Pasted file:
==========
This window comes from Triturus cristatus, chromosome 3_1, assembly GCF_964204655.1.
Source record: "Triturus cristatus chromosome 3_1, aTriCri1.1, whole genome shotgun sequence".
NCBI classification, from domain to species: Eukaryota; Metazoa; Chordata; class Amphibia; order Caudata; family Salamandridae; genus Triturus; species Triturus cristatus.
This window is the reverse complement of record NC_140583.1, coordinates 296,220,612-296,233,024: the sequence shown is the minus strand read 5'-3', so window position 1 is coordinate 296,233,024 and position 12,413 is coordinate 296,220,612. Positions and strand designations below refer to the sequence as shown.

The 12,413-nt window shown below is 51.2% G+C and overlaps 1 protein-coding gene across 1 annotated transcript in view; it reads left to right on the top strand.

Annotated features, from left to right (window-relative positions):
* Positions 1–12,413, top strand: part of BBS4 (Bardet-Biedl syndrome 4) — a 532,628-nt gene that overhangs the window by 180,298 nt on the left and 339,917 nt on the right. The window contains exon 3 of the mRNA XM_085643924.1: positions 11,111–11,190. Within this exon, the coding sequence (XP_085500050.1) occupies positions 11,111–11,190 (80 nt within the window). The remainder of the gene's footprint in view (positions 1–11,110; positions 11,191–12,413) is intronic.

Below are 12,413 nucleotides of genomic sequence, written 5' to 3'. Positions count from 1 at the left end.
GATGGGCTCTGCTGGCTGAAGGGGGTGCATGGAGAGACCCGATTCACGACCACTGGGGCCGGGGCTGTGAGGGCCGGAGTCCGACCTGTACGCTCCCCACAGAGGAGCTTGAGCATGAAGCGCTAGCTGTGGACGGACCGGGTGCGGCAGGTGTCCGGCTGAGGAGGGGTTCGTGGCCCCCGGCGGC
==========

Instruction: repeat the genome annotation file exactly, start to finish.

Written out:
This window comes from Triturus cristatus, chromosome 3_1, assembly GCF_964204655.1.
Source record: "Triturus cristatus chromosome 3_1, aTriCri1.1, whole genome shotgun sequence".
NCBI classification, from domain to species: Eukaryota; Metazoa; Chordata; class Amphibia; order Caudata; family Salamandridae; genus Triturus; species Triturus cristatus.
This window is the reverse complement of record NC_140583.1, coordinates 296,220,612-296,233,024: the sequence shown is the minus strand read 5'-3', so window position 1 is coordinate 296,233,024 and position 12,413 is coordinate 296,220,612. Positions and strand designations below refer to the sequence as shown.

The 12,413-nt window shown below is 51.2% G+C and overlaps 1 protein-coding gene across 1 annotated transcript in view; it reads left to right on the top strand.

Annotated features, from left to right (window-relative positions):
* Positions 1–12,413, top strand: part of BBS4 (Bardet-Biedl syndrome 4) — a 532,628-nt gene that overhangs the window by 180,298 nt on the left and 339,917 nt on the right. The window contains exon 3 of the mRNA XM_085643924.1: positions 11,111–11,190. Within this exon, the coding sequence (XP_085500050.1) occupies positions 11,111–11,190 (80 nt within the window). The remainder of the gene's footprint in view (positions 1–11,110; positions 11,191–12,413) is intronic.

Below are 12,413 nucleotides of genomic sequence, written 5' to 3'. Positions count from 1 at the left end.
GATGGGCTCTGCTGGCTGAAGGGGGTGCATGGAGAGACCCGATTCACGACCACTGGGGCCGGGGCTGTGAGGGCCGGAGTCCGACCTGTACGCTCCCCACAGAGGAGCTTGAGCATGAAGCGCTAGCTGTGGACGGACCGGGTGCGGCAGGTGTCCGGCTGAGGAGGGGTTCGTGGCCCCCGGCGGC